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Dave Hyde: Heat bet on themselves and go wonderfully all-in with trade for Terry Rozier

The question was about the Miami Heat’s work in the community, and Erik Spoelstra answered by first pointing to the championship banners hanging above the practice court in a way that framed the day’s larger story.

“We’re all about those …” the Heat coach said.

Tuesday proved that again. The Miami Heat did Miami Heat things. They proved why, year after year, they’ve earned blue-ribbon status in town. Within hours of another ugly game in Orlando and with an internal headache growing beyond comfort, they took care of both with one heedlessly bold trade that says they’re all-in for this season.

The Miami Heat needed scoring? They got Terry Rozier’s 23.2-point average from Charlotte.

They needed a point guard? Rozier brings hefty 3-to-1 assist-to-turnover ratio.

And they needed to dump overpaid, overweight, over-age Kyle Lowry, who was unhappy coming off the bench. They sent the 37-year-old packing, along with the Heat’s real cost of the trade: a first-round draft pick.

This trade was many things, but it wasn’t cautious. Spoelstra and Heat president Pat Riley figured the time for front-office caution was gone, that recent performances looked so slow and painful on offense they had to take a swing to get tangibly better even if it doesn’t exactly level the rosters with Milwaukee or Boston in the Eastern Conference.

This, in short, isn’t one of Riley’s trades for a whale. Rozier clearly is not Shaquille O’Neal or LeBron James coming in the door. He isn’t Damian Lillard, who the Heat chased this offseason, or Bradley Beal, who was rumored to be coming for years.

Rozier, 29, is having career highs in both points and shooting percentage (45.9%), and he’s delighted to come to the Heat, as his recent Twitter mentions showed (he even reposted Udonis Haslem’s jersey retirement, like any Heat player would).

The question here is Rozier played for brutally bad Charlotte. So, was he just the best option on a bad team or has he cracked some personal code to be posting these career-high numbers?

He certainly makes this Heat lineup look more alive and this offense more interesting by coming in the door. The Heat rank 25th in scoring. In a league where scoring 100 is a starting point for success, they’ve been under that number in four of their past six games.

It says something that rookie Jaime Vasquez Jr. has missed the past five games of that stretch. The offense looks noticeably slower, even sluggish, without him. One good rookie can mean that much?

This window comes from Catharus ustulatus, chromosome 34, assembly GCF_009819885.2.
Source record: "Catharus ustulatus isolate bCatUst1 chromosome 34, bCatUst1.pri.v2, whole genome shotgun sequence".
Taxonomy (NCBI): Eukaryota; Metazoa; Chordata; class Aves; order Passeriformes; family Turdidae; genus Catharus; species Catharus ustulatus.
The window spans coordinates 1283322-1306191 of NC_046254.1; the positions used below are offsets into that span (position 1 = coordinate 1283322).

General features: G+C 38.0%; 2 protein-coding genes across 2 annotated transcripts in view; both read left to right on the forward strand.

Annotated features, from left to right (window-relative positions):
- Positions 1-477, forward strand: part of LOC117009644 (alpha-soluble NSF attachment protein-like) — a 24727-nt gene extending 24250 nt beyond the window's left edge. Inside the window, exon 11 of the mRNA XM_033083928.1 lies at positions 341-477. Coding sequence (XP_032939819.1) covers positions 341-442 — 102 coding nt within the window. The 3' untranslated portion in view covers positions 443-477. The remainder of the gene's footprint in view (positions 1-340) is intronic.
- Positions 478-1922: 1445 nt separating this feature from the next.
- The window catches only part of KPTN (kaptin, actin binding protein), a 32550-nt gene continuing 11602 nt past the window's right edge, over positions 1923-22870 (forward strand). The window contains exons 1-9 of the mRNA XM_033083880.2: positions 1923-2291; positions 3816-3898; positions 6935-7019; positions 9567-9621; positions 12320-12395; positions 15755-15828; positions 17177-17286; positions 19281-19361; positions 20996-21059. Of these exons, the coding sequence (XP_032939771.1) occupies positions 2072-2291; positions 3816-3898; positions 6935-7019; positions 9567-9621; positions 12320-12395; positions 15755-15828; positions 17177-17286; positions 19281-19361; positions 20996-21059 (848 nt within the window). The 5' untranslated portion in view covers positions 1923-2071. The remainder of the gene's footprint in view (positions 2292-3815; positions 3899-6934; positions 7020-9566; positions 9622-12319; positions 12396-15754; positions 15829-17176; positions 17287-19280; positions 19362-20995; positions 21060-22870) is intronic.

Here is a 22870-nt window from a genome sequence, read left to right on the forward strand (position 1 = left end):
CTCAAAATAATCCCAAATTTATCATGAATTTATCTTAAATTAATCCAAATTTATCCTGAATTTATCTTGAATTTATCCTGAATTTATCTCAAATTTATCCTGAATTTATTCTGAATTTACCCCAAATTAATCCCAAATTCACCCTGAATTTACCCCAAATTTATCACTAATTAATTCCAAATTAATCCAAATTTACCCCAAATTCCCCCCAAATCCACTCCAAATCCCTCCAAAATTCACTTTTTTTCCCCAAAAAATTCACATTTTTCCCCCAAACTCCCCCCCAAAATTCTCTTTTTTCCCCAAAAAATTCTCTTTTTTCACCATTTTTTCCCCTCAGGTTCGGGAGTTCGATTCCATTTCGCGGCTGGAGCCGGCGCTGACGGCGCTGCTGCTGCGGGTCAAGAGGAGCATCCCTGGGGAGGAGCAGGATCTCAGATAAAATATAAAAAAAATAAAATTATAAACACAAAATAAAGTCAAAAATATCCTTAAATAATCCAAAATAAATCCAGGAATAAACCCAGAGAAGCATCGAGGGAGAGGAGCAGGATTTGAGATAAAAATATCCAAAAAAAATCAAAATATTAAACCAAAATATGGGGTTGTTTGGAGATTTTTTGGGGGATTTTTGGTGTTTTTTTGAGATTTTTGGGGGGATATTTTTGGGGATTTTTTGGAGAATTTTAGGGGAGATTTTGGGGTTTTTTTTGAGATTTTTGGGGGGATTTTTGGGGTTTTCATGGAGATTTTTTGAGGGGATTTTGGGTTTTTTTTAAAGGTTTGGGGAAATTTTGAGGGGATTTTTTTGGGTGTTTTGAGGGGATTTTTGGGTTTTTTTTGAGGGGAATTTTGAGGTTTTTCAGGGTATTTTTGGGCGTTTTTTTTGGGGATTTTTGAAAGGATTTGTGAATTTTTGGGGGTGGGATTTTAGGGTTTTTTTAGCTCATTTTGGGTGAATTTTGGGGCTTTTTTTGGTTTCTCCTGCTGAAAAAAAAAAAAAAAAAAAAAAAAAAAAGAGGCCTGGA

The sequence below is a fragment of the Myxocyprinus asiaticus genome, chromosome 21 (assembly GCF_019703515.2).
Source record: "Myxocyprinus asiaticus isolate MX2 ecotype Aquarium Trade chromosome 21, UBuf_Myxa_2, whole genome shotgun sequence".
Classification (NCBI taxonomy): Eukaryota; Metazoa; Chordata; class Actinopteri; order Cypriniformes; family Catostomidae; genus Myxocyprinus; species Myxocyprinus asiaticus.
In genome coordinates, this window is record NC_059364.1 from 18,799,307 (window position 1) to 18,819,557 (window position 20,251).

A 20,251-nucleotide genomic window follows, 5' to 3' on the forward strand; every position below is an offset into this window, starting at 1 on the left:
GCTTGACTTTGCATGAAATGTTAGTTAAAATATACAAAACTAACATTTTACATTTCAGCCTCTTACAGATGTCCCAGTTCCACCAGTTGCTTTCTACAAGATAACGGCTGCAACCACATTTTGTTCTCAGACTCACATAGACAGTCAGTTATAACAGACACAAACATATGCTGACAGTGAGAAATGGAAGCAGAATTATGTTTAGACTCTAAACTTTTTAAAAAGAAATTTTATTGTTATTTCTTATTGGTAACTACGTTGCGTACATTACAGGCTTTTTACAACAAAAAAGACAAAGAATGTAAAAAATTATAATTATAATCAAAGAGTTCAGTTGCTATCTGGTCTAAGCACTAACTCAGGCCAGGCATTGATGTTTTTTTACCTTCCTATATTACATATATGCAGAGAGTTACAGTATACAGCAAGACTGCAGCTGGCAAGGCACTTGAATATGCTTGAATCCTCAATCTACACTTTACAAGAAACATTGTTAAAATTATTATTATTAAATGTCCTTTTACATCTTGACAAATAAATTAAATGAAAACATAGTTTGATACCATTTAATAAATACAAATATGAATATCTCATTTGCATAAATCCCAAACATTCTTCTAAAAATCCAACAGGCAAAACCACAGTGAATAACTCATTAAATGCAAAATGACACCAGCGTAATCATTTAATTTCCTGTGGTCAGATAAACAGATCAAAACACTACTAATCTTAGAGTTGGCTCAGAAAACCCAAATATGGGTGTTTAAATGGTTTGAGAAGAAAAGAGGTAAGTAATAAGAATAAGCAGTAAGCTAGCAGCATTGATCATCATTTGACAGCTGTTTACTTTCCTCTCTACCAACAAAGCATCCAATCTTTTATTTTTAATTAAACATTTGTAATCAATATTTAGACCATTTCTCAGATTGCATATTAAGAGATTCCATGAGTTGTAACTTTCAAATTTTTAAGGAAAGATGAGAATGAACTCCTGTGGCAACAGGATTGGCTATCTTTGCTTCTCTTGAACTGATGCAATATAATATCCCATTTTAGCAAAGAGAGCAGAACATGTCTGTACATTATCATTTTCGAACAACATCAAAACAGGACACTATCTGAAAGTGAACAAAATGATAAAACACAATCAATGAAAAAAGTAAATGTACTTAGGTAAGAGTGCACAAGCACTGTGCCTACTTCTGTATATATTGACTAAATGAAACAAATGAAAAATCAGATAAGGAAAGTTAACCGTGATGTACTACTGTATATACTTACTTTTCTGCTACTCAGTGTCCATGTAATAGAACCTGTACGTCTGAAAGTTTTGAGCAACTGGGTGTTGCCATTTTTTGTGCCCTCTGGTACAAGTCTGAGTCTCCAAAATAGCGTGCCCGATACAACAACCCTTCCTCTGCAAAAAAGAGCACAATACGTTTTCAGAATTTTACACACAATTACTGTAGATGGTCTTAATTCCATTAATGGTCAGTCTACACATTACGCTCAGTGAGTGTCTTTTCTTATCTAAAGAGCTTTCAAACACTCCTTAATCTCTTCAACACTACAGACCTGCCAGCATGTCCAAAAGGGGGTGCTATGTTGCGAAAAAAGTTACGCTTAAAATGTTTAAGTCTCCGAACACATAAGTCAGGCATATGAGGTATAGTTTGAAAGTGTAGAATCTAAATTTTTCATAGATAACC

Spoelstra will be part-coach, part-alchemist in coming weeks. He has lots of good, not great talents. He’ll attempt to turn lesser parts into the better team, just as he has in helping the Heat to the NBA Finals in two of the past four years.

“This’ll be fun,’’ Heat guard Tyler Herro said of playing with Rozier. “We should play well together. We can both play off the ball and on the ball. We can both dribble and drive and shoot. We’re both younger and can get up and down the floor.”

Herro smiled at that last idea. “We can play faster.”

And defense? That’s always been a bedrock piece of the Heat, but with a backcourt of Herro and the 6-foot-1 Rozier it might not be a strength. Still, the offense is the big concern so far this year, and Rozier helps that side.

“There’s some things that we have to figure out offensively,’’ Spoelstra said. “It’s never as bad as it looks like it was the other night (in Orlando).”

You have to love this move as a Heat fan. Lowry’s aging game didn’t get any magical elixir in his three Heat seasons. His $29 million salary only became valuable for some team as a cap slot, and Charlotte took the Heat’s offer.

The real loss for the Heat is the No. 1 pick next summer, but if this season ends where the Heat hope it won’t carry much value by NBA standards. That’s not a guarantee, though. That’s the wonderfully bold idea of this trade.

Rozier improves the Heat. His arrival also tells the team that management is all-in this season. Some franchises in town have three- and five-year plans. The Heat don’t think that way. They’re all-in most every year.

If they come up a short by their standards, as they did in the Finals last spring, they believe they’ll figure it out again the next year. That’s what Tuesday’s trade was really about. The Heat did a Heat thing.